The deal announced on Friday after three days of talks in Washington averted Trump's threatened imposition of five percent import tariffs on all Mexican goods.
U.S. President Donald Trump suggested again Sunday that his government could possibly renegotiate the deal signed Friday with Mexico about tariffs, but that he was confident Mexico would do the necessary to refrain asylum seekers from reaching United States (U.S.) territory in exchange for lower tariffs.
"Importantly, some things not mentioned yesterday's press release, one in particular, were agreed upon. That will be announced at the appropriate time," Trump tweeted on Sunday, adding that "there is now going to be great cooperation between Mexico and the USA, something that didn’t exist for decades. However, if for some unknown reason there is not, we can always go back to our previous, very profitable, position of Tariffs - But I don’t believe that will be necessary."
The deal announced on Friday after three days of talks in Washington averted Trump's threatened imposition of five percent import tariffs on all Mexican goods that had been due to start on Monday unless Mexico committed to doing more in order to reduce an increase in migrants arriving at the U.S. southern border.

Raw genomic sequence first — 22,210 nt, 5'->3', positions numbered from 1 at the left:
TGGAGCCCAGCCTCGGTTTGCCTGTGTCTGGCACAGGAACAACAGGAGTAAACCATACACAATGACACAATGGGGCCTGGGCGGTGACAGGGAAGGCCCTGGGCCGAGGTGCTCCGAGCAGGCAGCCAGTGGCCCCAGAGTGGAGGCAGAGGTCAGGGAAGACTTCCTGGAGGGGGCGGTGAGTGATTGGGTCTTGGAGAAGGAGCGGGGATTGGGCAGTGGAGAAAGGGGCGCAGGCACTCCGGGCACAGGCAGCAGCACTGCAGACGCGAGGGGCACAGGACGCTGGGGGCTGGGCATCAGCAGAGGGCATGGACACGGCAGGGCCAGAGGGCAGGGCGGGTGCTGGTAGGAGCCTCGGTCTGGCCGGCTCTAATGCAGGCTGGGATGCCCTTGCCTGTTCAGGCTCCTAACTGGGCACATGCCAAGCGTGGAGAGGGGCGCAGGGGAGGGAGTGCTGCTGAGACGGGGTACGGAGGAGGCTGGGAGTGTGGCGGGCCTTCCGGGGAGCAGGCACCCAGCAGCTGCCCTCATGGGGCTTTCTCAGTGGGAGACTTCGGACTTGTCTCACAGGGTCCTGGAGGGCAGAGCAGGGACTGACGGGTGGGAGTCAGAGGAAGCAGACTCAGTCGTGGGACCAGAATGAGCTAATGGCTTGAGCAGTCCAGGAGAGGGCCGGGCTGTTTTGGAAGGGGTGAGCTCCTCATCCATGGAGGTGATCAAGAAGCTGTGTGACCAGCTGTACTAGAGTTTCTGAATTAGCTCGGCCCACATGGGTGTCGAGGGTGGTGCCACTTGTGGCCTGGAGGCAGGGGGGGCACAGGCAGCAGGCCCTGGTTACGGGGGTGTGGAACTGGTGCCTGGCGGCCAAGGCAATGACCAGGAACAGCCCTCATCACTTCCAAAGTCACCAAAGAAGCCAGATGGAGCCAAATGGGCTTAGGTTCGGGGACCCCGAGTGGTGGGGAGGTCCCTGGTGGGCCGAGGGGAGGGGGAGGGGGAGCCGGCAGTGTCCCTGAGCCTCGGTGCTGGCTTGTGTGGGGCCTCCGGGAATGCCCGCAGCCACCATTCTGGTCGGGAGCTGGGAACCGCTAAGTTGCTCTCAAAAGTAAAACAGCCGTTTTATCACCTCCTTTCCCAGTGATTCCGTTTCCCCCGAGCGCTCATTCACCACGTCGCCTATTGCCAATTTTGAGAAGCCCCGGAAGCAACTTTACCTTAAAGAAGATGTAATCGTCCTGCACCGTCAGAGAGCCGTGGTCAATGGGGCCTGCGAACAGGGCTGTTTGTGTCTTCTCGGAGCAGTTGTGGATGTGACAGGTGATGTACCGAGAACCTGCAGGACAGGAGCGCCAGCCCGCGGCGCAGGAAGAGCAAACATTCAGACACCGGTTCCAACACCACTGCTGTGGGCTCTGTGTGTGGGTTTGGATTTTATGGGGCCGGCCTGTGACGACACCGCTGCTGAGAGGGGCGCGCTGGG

"Mexico was not being cooperative on the Border...and now I have full confidence, especially after speaking to their President yesterday, that they will be very cooperative and want to get the job properly done," Trump said on Twitter.
There is further uncertainty around Trump's comments on Saturday that Mexico had agreed to "immediately begin" buying "large quantities" of agricultural goods from U.S. farmers.
Mexican officials have not confirmed any new agreement on agricultural products. Asked repeatedly about such a deal on CBS on Sunday, the Mexican ambassador to the U.S., Martha Barcena Coqui, said only that trade would increase without the tariffs. She said there were many details discussed during negotiations that were not in the written declaration.
She noted Mexico was already a top U.S. trade partner in agricultural products.
On Saturday, Mexico's foreign minister, Marcelo Ebrard, tweeted that the deal should boost economic growth and therefore demand for U.S. agricultural products, but he also stopped short of saying that the deal contained a commitment on Mexico's part to purchase more goods from the United States.